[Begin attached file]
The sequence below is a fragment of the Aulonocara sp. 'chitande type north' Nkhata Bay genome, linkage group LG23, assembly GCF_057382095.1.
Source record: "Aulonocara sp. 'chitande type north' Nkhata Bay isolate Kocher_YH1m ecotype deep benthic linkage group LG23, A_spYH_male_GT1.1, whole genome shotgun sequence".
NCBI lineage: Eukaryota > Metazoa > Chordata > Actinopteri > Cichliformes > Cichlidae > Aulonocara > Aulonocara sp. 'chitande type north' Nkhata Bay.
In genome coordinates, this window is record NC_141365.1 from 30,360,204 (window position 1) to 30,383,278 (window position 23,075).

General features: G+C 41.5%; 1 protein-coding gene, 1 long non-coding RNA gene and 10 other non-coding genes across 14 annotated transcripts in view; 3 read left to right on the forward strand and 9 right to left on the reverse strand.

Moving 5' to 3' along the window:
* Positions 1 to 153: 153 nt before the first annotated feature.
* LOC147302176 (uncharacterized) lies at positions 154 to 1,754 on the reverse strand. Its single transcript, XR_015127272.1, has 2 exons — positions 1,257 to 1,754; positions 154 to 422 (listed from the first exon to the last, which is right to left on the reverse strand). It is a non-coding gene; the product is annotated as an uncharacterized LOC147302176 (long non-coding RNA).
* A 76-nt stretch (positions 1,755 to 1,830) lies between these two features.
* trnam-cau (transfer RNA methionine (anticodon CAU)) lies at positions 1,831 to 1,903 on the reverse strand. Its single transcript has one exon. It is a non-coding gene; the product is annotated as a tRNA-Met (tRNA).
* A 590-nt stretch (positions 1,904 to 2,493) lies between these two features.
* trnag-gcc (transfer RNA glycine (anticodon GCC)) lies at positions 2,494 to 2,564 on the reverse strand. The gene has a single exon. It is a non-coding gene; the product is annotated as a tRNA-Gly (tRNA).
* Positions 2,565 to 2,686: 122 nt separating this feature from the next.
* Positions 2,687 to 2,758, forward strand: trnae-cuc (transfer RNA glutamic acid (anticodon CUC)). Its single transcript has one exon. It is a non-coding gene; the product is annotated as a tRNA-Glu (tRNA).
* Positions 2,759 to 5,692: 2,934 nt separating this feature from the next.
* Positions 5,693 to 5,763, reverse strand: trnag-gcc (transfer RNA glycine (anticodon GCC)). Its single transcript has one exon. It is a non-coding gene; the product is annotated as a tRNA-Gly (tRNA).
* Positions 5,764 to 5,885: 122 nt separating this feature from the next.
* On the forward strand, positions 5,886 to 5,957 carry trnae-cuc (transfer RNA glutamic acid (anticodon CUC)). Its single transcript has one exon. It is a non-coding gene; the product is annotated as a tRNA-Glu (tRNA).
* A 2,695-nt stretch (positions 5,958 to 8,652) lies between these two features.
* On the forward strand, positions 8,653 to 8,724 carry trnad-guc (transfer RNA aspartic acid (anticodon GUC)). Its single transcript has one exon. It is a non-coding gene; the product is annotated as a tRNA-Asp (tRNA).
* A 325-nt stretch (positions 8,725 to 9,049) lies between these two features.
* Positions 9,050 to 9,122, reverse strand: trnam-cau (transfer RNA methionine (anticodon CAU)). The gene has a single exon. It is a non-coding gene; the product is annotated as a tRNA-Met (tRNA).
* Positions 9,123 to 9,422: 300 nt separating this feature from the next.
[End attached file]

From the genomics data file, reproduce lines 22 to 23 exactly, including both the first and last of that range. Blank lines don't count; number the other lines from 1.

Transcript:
* Positions 9,050 to 9,122, reverse strand: trnam-cau (transfer RNA methionine (anticodon CAU)). The gene has a single exon. It is a non-coding gene; the product is annotated as a tRNA-Met (tRNA).
* Positions 9,123 to 9,422: 300 nt separating this feature from the next.